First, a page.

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Mark Elliott: A lack of constitutional imagination lies at the heart of the Scottish independence debate


Opinion polls suggesting that the pro-independence campaign in Scotland may have taken a narrow lead have had an electrifying effect, causing the mainstream UK media and political establishment — both of which have been curiously disengaged from the debate so far — to sit up and take notice. The point of this post is not to make the case in favour of the Union. Rather, the point is to suggest that the nature of the debate — premised as it is on bald agreement or disagreement with independence — displays a lack of constitutional imagination.

The question lying at the heart of the independence debate appears to be an unambiguously binary one. Should Scotland be an independent country? Yes or no? But the terms upon which the debate has largely been conducted — particularly by those arguing in favour of independence — have often implicitly, and sometimes explicitly, eroded the ostensibly binary nature of the question. The obvious example is the pro-independence campaign’s insistence that an independent Scotland could and would continue to use the pound. The strategy is clearly an attempt to allay fears about independence by relying upon the relationship that — it is said — would persist between a newly independent Scotland and the United Kingdom. (I pass over, for the time being, the obvious point that while the question whether it should become independent is rightly and exclusively one for Scotland, the terms of an independent Scotland’s relationship with the United Kingdom manifestly should not and would not be settled only by Scotland.)

The controversy about currency arrangements is, however, merely a facet of a broader characteristic of the independence debate. A fundamental difficulty that has beset it since day one is that, in constitutional terms, we do not know what either a “yes” vote or a “no” vote would actually mean. Exactly how independent of the UK would an “independent” Scotland be? Conversely, what sort of Union would a post-referendum non-independent Scotland be a part of? The answers to these questions have never been clear, and nor — to the extent that they exist at all — have they remained constant. Both camps have shifted position over time. The pro-independence campaign has increasingly invoked the relationship which — it is said — would endure between an independent Scotland and the United Kingdom. Equally, however, the Better Together campaign has — particularly in recent months — placed growing emphasis upon the prospect of yet-greater autonomy for Scotland within the Union. The net result has been a degree of convergence, as independence has morphed into independence-lite, while the case for the Union has developed into a case for a (somehow) different kind of Union.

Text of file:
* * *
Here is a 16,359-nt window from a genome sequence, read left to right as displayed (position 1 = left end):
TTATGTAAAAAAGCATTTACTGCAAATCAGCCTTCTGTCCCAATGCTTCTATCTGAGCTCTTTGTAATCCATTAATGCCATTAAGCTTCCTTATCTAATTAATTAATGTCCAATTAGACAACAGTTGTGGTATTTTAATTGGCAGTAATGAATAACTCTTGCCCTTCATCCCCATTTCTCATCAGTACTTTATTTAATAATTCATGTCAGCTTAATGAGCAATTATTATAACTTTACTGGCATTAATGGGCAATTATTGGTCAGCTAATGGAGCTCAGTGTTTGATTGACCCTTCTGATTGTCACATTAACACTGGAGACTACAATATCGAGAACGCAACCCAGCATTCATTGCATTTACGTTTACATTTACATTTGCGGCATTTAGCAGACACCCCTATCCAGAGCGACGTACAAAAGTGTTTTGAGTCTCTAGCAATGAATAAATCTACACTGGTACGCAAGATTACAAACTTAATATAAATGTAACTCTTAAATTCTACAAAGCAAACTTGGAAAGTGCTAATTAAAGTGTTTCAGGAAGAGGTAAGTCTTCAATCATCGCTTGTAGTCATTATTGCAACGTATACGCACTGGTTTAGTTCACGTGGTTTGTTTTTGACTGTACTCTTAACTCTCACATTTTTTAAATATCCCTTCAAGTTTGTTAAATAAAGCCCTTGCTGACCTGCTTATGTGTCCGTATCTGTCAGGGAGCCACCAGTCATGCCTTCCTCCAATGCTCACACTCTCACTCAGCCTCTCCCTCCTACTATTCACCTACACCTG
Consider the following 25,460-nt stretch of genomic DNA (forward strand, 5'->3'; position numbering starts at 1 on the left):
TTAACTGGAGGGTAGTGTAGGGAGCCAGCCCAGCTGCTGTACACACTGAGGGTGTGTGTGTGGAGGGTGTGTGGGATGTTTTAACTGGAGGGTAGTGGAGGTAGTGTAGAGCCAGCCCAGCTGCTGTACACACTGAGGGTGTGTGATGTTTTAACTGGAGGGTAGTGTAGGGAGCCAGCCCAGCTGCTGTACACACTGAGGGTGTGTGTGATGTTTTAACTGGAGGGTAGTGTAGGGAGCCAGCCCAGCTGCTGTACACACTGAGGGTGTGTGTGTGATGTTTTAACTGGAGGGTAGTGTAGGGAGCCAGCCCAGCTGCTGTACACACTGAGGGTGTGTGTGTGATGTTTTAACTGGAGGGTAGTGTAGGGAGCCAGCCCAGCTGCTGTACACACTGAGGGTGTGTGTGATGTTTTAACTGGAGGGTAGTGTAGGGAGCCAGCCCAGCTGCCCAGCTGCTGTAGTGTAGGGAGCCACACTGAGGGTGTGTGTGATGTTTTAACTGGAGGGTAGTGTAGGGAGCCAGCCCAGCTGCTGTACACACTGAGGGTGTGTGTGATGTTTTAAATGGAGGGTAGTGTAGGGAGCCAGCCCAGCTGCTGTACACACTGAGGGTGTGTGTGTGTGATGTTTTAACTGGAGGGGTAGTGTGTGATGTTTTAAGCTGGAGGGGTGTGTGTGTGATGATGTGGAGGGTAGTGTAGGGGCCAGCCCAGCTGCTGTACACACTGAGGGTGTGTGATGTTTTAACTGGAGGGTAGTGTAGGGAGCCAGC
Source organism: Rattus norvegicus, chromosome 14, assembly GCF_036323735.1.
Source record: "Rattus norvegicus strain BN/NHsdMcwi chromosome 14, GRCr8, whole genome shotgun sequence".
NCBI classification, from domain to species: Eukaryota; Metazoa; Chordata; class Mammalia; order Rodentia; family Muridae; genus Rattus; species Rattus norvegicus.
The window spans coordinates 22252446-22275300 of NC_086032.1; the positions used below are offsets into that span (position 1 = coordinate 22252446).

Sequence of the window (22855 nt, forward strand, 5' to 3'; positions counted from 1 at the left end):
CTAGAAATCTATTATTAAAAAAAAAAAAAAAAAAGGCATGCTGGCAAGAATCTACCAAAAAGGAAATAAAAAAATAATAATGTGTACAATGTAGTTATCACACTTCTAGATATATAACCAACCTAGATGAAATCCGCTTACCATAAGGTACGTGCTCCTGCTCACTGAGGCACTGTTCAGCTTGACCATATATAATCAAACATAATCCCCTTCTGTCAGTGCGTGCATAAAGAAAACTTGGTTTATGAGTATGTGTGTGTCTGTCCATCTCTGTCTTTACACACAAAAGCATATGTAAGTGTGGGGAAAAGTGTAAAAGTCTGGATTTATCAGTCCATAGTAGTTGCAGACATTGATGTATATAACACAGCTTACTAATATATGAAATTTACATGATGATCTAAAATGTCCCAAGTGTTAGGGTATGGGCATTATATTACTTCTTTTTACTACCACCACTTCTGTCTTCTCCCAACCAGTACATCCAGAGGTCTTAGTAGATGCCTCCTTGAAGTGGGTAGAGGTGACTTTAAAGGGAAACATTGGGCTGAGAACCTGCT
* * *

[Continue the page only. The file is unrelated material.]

On one level, the way in which the two different camps have shifted their positions over the course of the campaign can be ascribed to nothing more than the practical political need to appeal to voters who occupy the middle ground. Viewed from a different perspective, however, the sort of convergence that has occurred during the course of the independence debate reveals something more profound about the realities of modern constitutionalism. One of those realities is that the sort of hard distinctions —independent or not independent? — that seem implicit in the type of question which voters in Scotland will answer in just under two weeks’ time are increasingly inapt. In the sort of economically, institutionally and legally interconnected modern world of which an independent Scotland would aspire to form a part, the very notion of independence is uncertain at best, anachronistic at worst. Independent of what, exactly? Not, it seems, of the United Kingdom — with which, according to pro-independence campaigners, Scotland would retain very strong connections. Nor would Scotland (when or if permitted entry) be independent of the wider community of nations that exists thanks to institutions such as NATO, the Council of Europe (and its Convention on Human Rights) and the European Union.

The fact that an independent Scotland would remain connected in these ways can be — and has been — presented as part of the case for independence, on the ground that independence need not raise the (to some) off-putting prospect of going it entirely alone. At the same time, however, this vision of a post-independence Scotland’s position in the wider world simply serves to demonstrate the elasticity — and, ultimately, intellectual emptiness — of the notion of independence. The devil is in the detail: and detail, particularly about how Scotland’s relationship with the rest of the United Kingdom would be calibrated, is notable by its absence.